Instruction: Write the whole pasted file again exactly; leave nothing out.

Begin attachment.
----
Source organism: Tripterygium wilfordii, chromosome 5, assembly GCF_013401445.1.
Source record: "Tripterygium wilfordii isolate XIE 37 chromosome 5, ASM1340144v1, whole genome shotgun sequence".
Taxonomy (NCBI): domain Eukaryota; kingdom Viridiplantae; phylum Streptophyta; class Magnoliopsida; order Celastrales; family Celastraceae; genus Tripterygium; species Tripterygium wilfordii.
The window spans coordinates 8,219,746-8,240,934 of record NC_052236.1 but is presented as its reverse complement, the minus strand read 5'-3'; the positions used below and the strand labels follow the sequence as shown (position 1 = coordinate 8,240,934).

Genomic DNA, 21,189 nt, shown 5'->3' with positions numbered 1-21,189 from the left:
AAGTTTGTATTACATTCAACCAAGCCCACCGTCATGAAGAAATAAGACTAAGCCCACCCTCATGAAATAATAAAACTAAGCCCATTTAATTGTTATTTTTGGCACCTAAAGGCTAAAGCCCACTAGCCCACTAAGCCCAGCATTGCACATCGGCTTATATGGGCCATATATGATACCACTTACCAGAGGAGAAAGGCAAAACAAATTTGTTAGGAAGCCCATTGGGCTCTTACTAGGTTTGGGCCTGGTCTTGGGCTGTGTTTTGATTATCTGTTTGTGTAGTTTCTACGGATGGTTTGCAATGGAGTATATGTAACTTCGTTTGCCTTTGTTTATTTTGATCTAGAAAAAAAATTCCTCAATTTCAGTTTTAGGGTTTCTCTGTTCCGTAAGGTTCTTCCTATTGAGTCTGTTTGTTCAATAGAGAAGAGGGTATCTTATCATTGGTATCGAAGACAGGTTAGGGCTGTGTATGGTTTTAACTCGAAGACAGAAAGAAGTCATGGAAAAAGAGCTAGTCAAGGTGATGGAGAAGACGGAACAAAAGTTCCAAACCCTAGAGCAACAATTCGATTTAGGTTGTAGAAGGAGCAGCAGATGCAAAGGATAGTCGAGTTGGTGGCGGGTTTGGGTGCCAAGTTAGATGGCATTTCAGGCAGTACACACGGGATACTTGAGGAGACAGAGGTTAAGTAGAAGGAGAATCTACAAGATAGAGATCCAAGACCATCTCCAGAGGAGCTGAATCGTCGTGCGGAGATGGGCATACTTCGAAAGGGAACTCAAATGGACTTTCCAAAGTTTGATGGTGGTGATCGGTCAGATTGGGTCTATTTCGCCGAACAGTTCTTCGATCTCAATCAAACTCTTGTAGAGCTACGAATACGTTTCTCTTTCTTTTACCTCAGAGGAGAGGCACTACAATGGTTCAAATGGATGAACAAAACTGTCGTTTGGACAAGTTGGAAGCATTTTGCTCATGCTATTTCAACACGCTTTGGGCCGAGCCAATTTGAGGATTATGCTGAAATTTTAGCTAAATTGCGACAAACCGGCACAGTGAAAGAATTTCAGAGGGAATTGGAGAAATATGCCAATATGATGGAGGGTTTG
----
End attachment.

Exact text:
Source organism: Tripterygium wilfordii, chromosome 5, assembly GCF_013401445.1.
Source record: "Tripterygium wilfordii isolate XIE 37 chromosome 5, ASM1340144v1, whole genome shotgun sequence".
Taxonomy (NCBI): domain Eukaryota; kingdom Viridiplantae; phylum Streptophyta; class Magnoliopsida; order Celastrales; family Celastraceae; genus Tripterygium; species Tripterygium wilfordii.
The window spans coordinates 8,219,746-8,240,934 of record NC_052236.1 but is presented as its reverse complement, the minus strand read 5'-3'; the positions used below and the strand labels follow the sequence as shown (position 1 = coordinate 8,240,934).

Genomic DNA, 21,189 nt, shown 5'->3' with positions numbered 1-21,189 from the left:
AAGTTTGTATTACATTCAACCAAGCCCACCGTCATGAAGAAATAAGACTAAGCCCACCCTCATGAAATAATAAAACTAAGCCCATTTAATTGTTATTTTTGGCACCTAAAGGCTAAAGCCCACTAGCCCACTAAGCCCAGCATTGCACATCGGCTTATATGGGCCATATATGATACCACTTACCAGAGGAGAAAGGCAAAACAAATTTGTTAGGAAGCCCATTGGGCTCTTACTAGGTTTGGGCCTGGTCTTGGGCTGTGTTTTGATTATCTGTTTGTGTAGTTTCTACGGATGGTTTGCAATGGAGTATATGTAACTTCGTTTGCCTTTGTTTATTTTGATCTAGAAAAAAAATTCCTCAATTTCAGTTTTAGGGTTTCTCTGTTCCGTAAGGTTCTTCCTATTGAGTCTGTTTGTTCAATAGAGAAGAGGGTATCTTATCATTGGTATCGAAGACAGGTTAGGGCTGTGTATGGTTTTAACTCGAAGACAGAAAGAAGTCATGGAAAAAGAGCTAGTCAAGGTGATGGAGAAGACGGAACAAAAGTTCCAAACCCTAGAGCAACAATTCGATTTAGGTTGTAGAAGGAGCAGCAGATGCAAAGGATAGTCGAGTTGGTGGCGGGTTTGGGTGCCAAGTTAGATGGCATTTCAGGCAGTACACACGGGATACTTGAGGAGACAGAGGTTAAGTAGAAGGAGAATCTACAAGATAGAGATCCAAGACCATCTCCAGAGGAGCTGAATCGTCGTGCGGAGATGGGCATACTTCGAAAGGGAACTCAAATGGACTTTCCAAAGTTTGATGGTGGTGATCGGTCAGATTGGGTCTATTTCGCCGAACAGTTCTTCGATCTCAATCAAACTCTTGTAGAGCTACGAATACGTTTCTCTTTCTTTTACCTCAGAGGAGAGGCACTACAATGGTTCAAATGGATGAACAAAACTGTCGTTTGGACAAGTTGGAAGCATTTTGCTCATGCTATTTCAACACGCTTTGGGCCGAGCCAATTTGAGGATTATGCTGAAATTTTAGCTAAATTGCGACAAACCGGCACAGTGAAAGAATTTCAGAGGGAATTGGAGAAATATGCCAATATGATGGAGGGTTTG